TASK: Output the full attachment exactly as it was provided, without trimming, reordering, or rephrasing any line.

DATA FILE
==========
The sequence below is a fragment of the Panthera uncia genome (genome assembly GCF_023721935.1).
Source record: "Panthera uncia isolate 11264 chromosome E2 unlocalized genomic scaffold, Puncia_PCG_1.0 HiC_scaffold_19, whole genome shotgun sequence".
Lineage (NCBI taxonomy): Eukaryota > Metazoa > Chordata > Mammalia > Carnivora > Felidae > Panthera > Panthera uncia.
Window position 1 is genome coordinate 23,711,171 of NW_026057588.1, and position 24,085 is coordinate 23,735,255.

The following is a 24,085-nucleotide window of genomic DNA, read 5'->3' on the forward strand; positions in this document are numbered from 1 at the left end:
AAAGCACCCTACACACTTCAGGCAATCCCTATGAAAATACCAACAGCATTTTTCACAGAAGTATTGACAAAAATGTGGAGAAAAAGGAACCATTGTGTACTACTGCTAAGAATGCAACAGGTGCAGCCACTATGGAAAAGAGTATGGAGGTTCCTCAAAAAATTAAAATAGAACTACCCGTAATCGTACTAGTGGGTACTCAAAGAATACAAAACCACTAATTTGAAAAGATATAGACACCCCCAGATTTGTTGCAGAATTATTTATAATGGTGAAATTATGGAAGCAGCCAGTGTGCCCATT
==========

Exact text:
The sequence below is a fragment of the Panthera uncia genome (genome assembly GCF_023721935.1).
Source record: "Panthera uncia isolate 11264 chromosome E2 unlocalized genomic scaffold, Puncia_PCG_1.0 HiC_scaffold_19, whole genome shotgun sequence".
Lineage (NCBI taxonomy): Eukaryota > Metazoa > Chordata > Mammalia > Carnivora > Felidae > Panthera > Panthera uncia.
Window position 1 is genome coordinate 23,711,171 of NW_026057588.1, and position 24,085 is coordinate 23,735,255.

The following is a 24,085-nucleotide window of genomic DNA, read 5'->3' on the forward strand; positions in this document are numbered from 1 at the left end:
AAAGCACCCTACACACTTCAGGCAATCCCTATGAAAATACCAACAGCATTTTTCACAGAAGTATTGACAAAAATGTGGAGAAAAAGGAACCATTGTGTACTACTGCTAAGAATGCAACAGGTGCAGCCACTATGGAAAAGAGTATGGAGGTTCCTCAAAAAATTAAAATAGAACTACCCGTAATCGTACTAGTGGGTACTCAAAGAATACAAAACCACTAATTTGAAAAGATATAGACACCCCCAGATTTGTTGCAGAATTATTTATAATGGTGAAATTATGGAAGCAGCCAGTGTGCCCATT